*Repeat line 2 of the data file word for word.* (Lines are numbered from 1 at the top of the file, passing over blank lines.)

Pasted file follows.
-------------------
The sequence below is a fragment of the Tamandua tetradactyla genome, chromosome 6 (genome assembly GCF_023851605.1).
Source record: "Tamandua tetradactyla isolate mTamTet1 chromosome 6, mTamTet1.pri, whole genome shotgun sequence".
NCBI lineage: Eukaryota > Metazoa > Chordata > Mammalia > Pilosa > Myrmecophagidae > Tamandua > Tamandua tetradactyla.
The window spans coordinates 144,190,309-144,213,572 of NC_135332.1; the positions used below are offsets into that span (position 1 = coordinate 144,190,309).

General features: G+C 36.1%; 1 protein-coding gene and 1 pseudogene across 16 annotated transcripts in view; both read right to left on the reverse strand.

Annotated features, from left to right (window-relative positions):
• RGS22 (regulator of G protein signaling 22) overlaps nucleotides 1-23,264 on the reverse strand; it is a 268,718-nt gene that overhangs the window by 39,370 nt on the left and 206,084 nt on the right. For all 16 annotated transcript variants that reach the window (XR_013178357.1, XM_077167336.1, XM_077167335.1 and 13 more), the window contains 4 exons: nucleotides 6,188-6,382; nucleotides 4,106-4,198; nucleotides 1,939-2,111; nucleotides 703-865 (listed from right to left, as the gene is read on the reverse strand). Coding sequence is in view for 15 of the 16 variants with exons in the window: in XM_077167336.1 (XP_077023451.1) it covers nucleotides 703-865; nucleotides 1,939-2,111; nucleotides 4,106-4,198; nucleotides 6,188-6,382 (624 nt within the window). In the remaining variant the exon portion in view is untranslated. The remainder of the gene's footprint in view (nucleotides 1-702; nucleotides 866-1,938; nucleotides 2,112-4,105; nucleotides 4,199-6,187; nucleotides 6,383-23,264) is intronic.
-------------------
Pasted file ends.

Source record: "Tamandua tetradactyla isolate mTamTet1 chromosome 6, mTamTet1.pri, whole genome shotgun sequence".